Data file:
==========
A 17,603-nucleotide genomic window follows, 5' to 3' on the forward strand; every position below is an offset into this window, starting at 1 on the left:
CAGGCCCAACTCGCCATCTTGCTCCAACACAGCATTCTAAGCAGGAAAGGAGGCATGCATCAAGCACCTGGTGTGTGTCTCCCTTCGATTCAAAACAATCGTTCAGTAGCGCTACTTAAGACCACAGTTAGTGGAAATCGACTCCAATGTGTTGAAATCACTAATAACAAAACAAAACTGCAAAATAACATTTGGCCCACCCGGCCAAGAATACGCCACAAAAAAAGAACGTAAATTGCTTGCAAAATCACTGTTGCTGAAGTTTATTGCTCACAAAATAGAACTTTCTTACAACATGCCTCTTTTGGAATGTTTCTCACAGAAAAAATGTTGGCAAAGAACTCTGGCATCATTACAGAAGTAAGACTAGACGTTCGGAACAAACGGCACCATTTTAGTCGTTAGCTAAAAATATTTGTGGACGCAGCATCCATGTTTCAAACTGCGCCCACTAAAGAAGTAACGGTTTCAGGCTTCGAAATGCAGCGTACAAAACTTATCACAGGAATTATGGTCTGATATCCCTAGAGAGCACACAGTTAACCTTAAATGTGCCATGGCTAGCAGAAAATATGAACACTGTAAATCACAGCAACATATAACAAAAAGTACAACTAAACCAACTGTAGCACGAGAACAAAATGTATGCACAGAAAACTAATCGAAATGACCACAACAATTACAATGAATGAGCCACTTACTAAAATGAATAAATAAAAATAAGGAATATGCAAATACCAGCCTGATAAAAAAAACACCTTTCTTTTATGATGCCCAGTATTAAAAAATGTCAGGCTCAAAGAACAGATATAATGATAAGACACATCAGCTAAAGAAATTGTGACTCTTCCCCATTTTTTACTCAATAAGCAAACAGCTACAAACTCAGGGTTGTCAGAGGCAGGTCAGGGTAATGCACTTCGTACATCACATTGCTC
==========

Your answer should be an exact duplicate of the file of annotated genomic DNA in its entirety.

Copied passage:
A 17,603-nucleotide genomic window follows, 5' to 3' on the forward strand; every position below is an offset into this window, starting at 1 on the left:
CAGGCCCAACTCGCCATCTTGCTCCAACACAGCATTCTAAGCAGGAAAGGAGGCATGCATCAAGCACCTGGTGTGTGTCTCCCTTCGATTCAAAACAATCGTTCAGTAGCGCTACTTAAGACCACAGTTAGTGGAAATCGACTCCAATGTGTTGAAATCACTAATAACAAAACAAAACTGCAAAATAACATTTGGCCCACCCGGCCAAGAATACGCCACAAAAAAAGAACGTAAATTGCTTGCAAAATCACTGTTGCTGAAGTTTATTGCTCACAAAATAGAACTTTCTTACAACATGCCTCTTTTGGAATGTTTCTCACAGAAAAAATGTTGGCAAAGAACTCTGGCATCATTACAGAAGTAAGACTAGACGTTCGGAACAAACGGCACCATTTTAGTCGTTAGCTAAAAATATTTGTGGACGCAGCATCCATGTTTCAAACTGCGCCCACTAAAGAAGTAACGGTTTCAGGCTTCGAAATGCAGCGTACAAAACTTATCACAGGAATTATGGTCTGATATCCCTAGAGAGCACACAGTTAACCTTAAATGTGCCATGGCTAGCAGAAAATATGAACACTGTAAATCACAGCAACATATAACAAAAAGTACAACTAAACCAACTGTAGCACGAGAACAAAATGTATGCACAGAAAACTAATCGAAATGACCACAACAATTACAATGAATGAGCCACTTACTAAAATGAATAAATAAAAATAAGGAATATGCAAATACCAGCCTGATAAAAAAAACACCTTTCTTTTATGATGCCCAGTATTAAAAAATGTCAGGCTCAAAGAACAGATATAATGATAAGACACATCAGCTAAAGAAATTGTGACTCTTCCCCATTTTTTACTCAATAAGCAAACAGCTACAAACTCAGGGTTGTCAGAGGCAGGTCAGGGTAATGCACTTCGTACATCACATTGCTC